Following their campaign last year for a mandatory Western Civilization curricular requirement, a representative from The Stanford Review calls the newly-introduced humanities core “a victory for The Stanford Review and for what [they] stand for.” The optional core currently only includes a European “Great Books, Big Ideas” track but is set to be expanded to other non-Western cultures by next year.
The campaign, first introduced by The Review in February in an editorial entitled “The Case for a Western Civilization Requirement at Stanford” and an accompanying petition, proposed the replacement of the Thinking Matters program with “a two-quarter Western Civilization requirement… covering the politics, history, philosophy and culture of the Western world.”
The campaign was met with criticism by many students and student groups on campus, with Who’s Teaching Us (WTU) media representative Colin Kimzey ’17 calling the proposal “pretty much everything [WTU is] against” and others labeling the explicit focus on Western civilization as Eurocentric.
A counter-petition by Stanford for Humanities was subsequently launched calling for “a foundational humanities experience… that encompasses both Western and non-Western” civilizations. The original Review petition ultimately received only 14.65 percent of the vote in the 2016 ASSU elections, failing to pass.
On May 9th, a Daily op-ed by Debra Satz, the Marta Sutton Weeks professor of ethics in society, and Dan Edelstein, a French professor, announced a new optional humanities core intended to provide guidance for students interested in the field but unsure of where to start.
Central to the new core was a set of “Great Books, Big Ideas” tracks wherein students would spend three quarters immersed in the “literary, cultural, and philosophical traditions” of a given culture or group of cultures.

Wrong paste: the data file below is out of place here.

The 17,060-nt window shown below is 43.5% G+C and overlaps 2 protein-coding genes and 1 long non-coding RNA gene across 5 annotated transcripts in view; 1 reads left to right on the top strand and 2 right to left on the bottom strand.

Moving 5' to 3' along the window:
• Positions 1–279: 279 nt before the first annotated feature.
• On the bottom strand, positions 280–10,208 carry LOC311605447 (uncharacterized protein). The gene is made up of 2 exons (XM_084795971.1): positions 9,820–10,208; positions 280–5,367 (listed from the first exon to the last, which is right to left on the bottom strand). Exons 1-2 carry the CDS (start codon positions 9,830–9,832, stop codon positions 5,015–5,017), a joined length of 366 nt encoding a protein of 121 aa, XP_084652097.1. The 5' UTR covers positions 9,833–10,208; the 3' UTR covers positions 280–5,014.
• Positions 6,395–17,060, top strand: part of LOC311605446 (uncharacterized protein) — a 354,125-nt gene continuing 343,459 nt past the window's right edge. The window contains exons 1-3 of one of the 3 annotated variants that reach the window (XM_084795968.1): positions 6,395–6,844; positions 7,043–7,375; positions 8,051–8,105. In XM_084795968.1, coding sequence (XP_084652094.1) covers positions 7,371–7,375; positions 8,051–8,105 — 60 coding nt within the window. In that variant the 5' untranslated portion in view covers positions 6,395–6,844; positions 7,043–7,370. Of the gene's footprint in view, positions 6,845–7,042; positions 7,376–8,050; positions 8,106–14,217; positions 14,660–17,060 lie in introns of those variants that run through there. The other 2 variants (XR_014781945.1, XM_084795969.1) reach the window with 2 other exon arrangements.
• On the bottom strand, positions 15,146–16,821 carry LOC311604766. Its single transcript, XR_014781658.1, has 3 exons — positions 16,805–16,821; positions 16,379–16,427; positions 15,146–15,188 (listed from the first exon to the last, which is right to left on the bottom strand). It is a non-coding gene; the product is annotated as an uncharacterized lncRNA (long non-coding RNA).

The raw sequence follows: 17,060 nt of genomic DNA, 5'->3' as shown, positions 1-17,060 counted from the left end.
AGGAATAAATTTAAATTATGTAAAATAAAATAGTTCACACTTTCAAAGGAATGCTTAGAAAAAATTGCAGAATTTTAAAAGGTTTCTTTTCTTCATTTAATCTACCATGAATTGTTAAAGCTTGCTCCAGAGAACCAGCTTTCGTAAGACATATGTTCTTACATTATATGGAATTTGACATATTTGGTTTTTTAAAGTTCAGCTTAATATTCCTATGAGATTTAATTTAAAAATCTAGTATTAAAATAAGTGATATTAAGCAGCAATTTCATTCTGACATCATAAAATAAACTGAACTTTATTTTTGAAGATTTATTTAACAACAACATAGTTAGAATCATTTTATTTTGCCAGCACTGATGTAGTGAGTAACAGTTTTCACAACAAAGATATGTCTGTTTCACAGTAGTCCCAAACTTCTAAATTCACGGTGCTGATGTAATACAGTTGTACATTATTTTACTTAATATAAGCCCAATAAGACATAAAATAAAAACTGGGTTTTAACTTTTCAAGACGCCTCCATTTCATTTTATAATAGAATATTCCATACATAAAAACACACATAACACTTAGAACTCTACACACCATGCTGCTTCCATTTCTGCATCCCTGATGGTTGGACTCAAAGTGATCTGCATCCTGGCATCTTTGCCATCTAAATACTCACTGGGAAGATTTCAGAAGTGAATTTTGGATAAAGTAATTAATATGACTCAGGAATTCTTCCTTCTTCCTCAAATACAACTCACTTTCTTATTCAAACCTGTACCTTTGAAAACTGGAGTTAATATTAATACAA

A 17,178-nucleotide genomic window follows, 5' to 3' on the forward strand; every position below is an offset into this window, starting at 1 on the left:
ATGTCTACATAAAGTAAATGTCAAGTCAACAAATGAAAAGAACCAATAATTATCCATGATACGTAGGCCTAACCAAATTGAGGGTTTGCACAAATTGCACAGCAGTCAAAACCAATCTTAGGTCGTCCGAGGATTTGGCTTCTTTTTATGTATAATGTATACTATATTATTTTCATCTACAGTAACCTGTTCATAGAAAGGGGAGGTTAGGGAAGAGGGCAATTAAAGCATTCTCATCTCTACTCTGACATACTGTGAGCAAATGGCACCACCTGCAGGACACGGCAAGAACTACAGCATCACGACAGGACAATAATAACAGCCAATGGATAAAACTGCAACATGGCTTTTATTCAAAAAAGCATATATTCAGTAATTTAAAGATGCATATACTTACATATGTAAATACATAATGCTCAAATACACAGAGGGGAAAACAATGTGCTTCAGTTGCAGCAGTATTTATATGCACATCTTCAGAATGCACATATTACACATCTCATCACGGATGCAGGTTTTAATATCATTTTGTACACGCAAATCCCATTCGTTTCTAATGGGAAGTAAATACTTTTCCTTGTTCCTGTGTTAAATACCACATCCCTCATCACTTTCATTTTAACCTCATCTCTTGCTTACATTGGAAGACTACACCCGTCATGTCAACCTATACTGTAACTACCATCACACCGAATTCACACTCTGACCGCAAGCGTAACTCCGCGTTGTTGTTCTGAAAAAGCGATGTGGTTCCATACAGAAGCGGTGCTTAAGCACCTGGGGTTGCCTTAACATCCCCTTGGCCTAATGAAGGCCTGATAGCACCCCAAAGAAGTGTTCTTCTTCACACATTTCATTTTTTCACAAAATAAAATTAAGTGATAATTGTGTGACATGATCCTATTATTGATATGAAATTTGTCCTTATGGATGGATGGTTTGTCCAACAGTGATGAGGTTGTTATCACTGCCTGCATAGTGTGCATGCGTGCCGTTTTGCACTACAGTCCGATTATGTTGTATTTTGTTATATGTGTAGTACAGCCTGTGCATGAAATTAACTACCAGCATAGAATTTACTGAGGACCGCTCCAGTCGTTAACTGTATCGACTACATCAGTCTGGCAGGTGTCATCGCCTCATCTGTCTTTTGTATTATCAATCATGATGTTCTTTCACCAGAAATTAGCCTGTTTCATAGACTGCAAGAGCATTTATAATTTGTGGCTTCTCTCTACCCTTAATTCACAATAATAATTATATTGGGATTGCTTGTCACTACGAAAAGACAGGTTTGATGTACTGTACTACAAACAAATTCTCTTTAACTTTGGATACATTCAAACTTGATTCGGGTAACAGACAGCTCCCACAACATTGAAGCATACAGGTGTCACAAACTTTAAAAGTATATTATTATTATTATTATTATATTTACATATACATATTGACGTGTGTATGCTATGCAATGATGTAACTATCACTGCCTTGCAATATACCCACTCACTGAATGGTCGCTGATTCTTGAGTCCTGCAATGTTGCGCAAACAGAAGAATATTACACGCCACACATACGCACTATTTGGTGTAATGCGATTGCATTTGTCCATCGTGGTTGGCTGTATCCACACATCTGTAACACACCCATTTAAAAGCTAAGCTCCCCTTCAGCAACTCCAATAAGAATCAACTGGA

The op-ed “recognize[d] that the study of no single cultural tradition can be required of all students” and thus incorporated Traditions tracks for not just Europe but also “East Asia, Africa and Its Diaspora, and PATH (Persian, Arabic, Turkish, and Hebrew cultures).” The Europe track, in many ways reminiscent of the Western Civilization core called for by The Review, is available now; the other three non-Western tracks are set to be introduced next year.
Content aside, there are notable differences between the Western Civilization core envisioned by The Stanford Review and the humanities Traditions tracks that were actually implemented. The humanities core is not mandatory, did not replace Thinking Matters and, by next year, will not be exclusive to the West.
Edelstein has previously referred to the parallels between the two as both “coincidental and useful” but criticized the Review’s proposal for its exclusive focus on Europe. The humanities core introduced by Satz and Edelstein is more in line with the aims of the Stanford for Humanities counter-petition in that it focuses on the value of humanities curricula but is not tied to one specific region — or at least will not be after its first year.
Even so, Elliot Kaufman ’18, managing editor of The Stanford Review and news editor at the time of the “Western Civilization” article’s publication, considers it a victory for The Review and expressed great excitement about the addition.
“We couldn’t get all of what we wanted — it’s not mandatory, it’s voluntary — [but] at the end of the day that’s a decent compromise,” Kaufman said. “The students who want that sort of liberal education can get it.”
Kaufman, who is also a student in the first quarter of the Europe Traditions track, described The Review’s campaign as having “shifted the center of campus politics on this issue”, and reasserted that he “tend[s] to think [Western Civilization core is] something that is necessary for everyone… it’s there for the people who recognize its value.”
WTU, the coalition that expressed strong disagreement with the original Review campaign, wrote in an email to the Daily that it “does not have an official position on the new humanities core.”
The Stanford Review, meanwhile, has no immediate plans to revive debate on their preliminary proposal, though Kaufman says that they “certainly haven’t backed off of [the original] position.”
Contact Brian Contreras at brianc42 ‘at’ stanford.edu.